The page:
At The Diana Award, we also have support articles and resources that include a plethora of suggestions about self-care activities, such as an article on appreciating nature and a whole host of resources on looking after your mental health.
What can Anti-Bullying Ambassadors do to help stop the spread of rumours around school?
- Be an Upstander
If you hear a person saying untrue and/or unkind comments about someone else without them present, be an Upstander and challenge this harmful behaviour.
If you feel comfortable enough to address the person saying it, explain why their comments could be seen as hurtful and that it is not nice to speak about someone behind their back. Remember not to speak confrontationally or aggressively. Or, if you’d prefer not to directly address the person, you could report it to a trusted adult or teacher. It can be daunting to report bullying behaviour but it’s important to remember that, by telling a trusted adult what you saw/heard, they will be able to then support your peer and put a stop to the behaviour.
- Run a workshop on the topic of rumours
If rumours are a big problem in your school, you could organise a workshop on this topic.
Your workshop could include games like ‘Telephone’, to highlight the harmful nature of rumours as a source of false information.
‘Telephone’ is when one person starts with a word and whispers it to someone else. This person then whispers it to another person and this process continues until the last person receives the word. You can then compare the initial word to the one at the end – this game highlights how information changes as it is spread, and becomes further away from the truth, in the same way that a rumour can spread harmful, false information about someone.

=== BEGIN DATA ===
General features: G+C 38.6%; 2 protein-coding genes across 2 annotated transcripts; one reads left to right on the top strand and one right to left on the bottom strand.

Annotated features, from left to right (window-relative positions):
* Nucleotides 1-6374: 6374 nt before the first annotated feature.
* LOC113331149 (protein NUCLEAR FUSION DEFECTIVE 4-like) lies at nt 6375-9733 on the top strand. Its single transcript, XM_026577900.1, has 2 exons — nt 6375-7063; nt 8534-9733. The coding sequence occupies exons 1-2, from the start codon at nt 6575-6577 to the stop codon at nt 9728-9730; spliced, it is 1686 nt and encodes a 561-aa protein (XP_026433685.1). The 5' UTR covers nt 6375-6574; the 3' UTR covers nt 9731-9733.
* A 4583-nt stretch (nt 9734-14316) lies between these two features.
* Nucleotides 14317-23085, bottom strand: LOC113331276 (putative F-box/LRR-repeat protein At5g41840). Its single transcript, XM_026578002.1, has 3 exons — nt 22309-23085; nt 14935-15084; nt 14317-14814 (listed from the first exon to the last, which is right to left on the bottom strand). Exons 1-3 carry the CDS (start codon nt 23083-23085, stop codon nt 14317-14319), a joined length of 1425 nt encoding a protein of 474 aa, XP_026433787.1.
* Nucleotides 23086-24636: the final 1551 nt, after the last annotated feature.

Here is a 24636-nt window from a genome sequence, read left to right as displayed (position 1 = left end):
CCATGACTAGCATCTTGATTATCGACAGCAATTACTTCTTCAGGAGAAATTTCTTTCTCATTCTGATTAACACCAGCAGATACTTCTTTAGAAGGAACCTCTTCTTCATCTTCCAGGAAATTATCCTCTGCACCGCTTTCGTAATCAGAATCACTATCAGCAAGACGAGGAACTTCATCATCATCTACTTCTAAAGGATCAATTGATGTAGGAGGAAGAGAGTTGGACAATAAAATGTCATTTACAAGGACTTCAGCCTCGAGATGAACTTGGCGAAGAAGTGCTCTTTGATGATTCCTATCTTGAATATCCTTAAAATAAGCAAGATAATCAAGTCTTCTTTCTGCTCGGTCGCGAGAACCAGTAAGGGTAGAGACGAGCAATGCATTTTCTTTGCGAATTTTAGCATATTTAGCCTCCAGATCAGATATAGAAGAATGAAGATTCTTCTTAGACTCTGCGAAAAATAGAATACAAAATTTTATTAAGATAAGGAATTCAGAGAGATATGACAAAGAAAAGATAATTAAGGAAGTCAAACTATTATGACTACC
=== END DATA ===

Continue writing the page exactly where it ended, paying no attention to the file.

- Focus on online safety
If rumours are spread online, such as via text messages, gaming sites, or social media, it is a type of cyberbullying behaviour called denigration. This is sharing information about another person that is false or damaging, sharing photos of someone for people to make fun of, spreading fake rumours and gossip (Everything You Need To Know About Cyberbullying).
Maybe you want to create a poster or video on what to do if you experience denigration, such as how to report or block on all the different social media or gaming platforms. The Diana Award has a resource on blocking and reporting available here that might be useful.
You can also hold discussions or assemblies based on related topics, such as the concept of fake news. Fake news is ‘false stories that appears to be news, spread on the internet or using other media, usually created to influence political views or as a joke’ (Cambridge Dictionary).
Much like rumours, fake news is damaging because it can spread false content or misinformation about people. As an Anti-Bullying Ambassador team, you can run sessions in form time where you look at how you can tell the difference between fact and fiction, why we should stop sharing it, and how to report fake news when you spot it online! We have a resource on how to spot and stop fake news that could help guide discussions available for download here.
- How to help your child cope with gossip (Very Well Family)
- Understanding the impact of rumours and gossip (Very Well Family)
For young people